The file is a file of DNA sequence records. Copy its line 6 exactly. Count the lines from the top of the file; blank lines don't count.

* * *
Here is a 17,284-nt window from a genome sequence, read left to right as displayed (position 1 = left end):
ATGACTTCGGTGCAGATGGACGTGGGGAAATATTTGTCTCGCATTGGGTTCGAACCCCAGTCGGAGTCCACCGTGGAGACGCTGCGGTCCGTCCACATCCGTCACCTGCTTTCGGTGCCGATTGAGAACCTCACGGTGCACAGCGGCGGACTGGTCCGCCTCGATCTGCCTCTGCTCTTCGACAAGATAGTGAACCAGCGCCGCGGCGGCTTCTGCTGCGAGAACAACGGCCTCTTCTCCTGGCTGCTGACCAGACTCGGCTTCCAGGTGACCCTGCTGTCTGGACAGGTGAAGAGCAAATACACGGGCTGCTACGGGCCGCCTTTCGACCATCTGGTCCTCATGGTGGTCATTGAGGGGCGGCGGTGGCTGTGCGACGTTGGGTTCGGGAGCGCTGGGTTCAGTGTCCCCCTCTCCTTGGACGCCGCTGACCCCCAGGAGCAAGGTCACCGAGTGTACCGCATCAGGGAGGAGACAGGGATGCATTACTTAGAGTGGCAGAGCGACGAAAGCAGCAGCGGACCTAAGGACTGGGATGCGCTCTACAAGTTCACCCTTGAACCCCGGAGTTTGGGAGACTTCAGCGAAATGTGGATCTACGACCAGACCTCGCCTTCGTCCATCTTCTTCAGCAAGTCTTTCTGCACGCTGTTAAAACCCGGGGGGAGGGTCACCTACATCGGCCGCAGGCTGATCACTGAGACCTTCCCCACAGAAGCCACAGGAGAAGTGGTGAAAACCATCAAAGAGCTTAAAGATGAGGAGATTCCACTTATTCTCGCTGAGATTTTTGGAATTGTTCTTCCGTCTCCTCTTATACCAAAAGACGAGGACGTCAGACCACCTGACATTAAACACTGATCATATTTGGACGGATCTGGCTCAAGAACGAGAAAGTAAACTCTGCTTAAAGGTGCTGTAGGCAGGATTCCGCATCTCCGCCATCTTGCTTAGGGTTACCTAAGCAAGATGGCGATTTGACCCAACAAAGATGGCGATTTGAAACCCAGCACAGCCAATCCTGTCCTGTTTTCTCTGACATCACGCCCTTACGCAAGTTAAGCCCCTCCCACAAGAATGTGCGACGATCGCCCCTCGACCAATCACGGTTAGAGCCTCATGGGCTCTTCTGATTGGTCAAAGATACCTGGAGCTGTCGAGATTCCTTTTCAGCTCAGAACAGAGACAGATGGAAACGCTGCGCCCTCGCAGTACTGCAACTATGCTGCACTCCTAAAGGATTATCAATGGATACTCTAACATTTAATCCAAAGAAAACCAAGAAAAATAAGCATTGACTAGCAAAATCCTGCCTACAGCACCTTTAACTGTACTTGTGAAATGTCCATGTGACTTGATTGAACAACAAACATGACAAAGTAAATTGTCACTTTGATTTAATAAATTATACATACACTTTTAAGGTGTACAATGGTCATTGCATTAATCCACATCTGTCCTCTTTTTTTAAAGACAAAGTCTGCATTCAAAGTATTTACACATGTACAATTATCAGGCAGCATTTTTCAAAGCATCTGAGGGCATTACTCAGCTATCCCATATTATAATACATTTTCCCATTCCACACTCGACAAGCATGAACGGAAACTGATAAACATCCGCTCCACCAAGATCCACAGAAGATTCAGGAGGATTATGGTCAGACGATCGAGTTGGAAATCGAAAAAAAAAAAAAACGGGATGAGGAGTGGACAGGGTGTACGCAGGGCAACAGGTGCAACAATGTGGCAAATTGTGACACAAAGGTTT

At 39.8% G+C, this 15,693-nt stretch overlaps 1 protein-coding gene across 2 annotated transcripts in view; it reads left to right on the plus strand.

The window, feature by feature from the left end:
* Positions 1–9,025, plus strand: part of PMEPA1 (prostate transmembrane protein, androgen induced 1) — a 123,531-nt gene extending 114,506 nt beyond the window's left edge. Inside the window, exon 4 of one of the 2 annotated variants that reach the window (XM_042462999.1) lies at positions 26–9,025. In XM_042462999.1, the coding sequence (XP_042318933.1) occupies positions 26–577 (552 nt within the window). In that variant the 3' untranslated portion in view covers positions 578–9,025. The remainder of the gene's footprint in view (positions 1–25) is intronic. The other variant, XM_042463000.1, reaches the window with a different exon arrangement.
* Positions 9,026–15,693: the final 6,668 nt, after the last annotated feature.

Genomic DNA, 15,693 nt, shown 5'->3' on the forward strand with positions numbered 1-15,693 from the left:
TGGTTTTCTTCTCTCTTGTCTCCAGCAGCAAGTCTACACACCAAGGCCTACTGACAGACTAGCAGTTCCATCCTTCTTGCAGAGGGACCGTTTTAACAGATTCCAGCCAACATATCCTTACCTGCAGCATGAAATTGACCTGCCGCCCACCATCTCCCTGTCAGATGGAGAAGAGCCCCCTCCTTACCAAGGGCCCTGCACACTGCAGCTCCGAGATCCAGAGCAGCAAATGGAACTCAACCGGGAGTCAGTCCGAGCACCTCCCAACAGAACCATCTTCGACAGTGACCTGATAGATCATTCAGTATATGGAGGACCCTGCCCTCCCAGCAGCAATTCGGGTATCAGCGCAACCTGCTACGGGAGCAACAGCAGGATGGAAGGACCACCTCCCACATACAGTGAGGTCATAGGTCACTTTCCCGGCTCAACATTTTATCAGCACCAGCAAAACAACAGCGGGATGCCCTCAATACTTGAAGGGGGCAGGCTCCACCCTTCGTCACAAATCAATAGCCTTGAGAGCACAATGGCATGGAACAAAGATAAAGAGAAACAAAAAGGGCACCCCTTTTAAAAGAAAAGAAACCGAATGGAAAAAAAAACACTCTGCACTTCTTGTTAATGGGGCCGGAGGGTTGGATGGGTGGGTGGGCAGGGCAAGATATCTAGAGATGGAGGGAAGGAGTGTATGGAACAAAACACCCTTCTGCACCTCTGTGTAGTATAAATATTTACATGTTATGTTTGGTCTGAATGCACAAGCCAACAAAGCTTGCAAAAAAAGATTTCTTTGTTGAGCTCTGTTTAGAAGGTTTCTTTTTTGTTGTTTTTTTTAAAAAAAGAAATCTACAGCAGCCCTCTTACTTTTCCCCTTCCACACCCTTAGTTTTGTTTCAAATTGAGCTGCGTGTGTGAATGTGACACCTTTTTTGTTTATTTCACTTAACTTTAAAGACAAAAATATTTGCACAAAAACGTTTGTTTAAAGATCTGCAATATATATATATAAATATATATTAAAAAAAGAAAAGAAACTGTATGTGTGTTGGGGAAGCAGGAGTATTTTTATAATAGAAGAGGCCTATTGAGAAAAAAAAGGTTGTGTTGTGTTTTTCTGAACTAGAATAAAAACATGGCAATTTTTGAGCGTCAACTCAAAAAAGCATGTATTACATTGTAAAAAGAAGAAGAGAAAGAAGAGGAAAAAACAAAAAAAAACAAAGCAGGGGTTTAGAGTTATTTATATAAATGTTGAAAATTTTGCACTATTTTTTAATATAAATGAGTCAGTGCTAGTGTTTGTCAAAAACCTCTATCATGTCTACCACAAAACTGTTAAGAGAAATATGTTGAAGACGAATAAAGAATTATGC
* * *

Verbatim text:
* Positions 9,026–15,693: the final 6,668 nt, after the last annotated feature.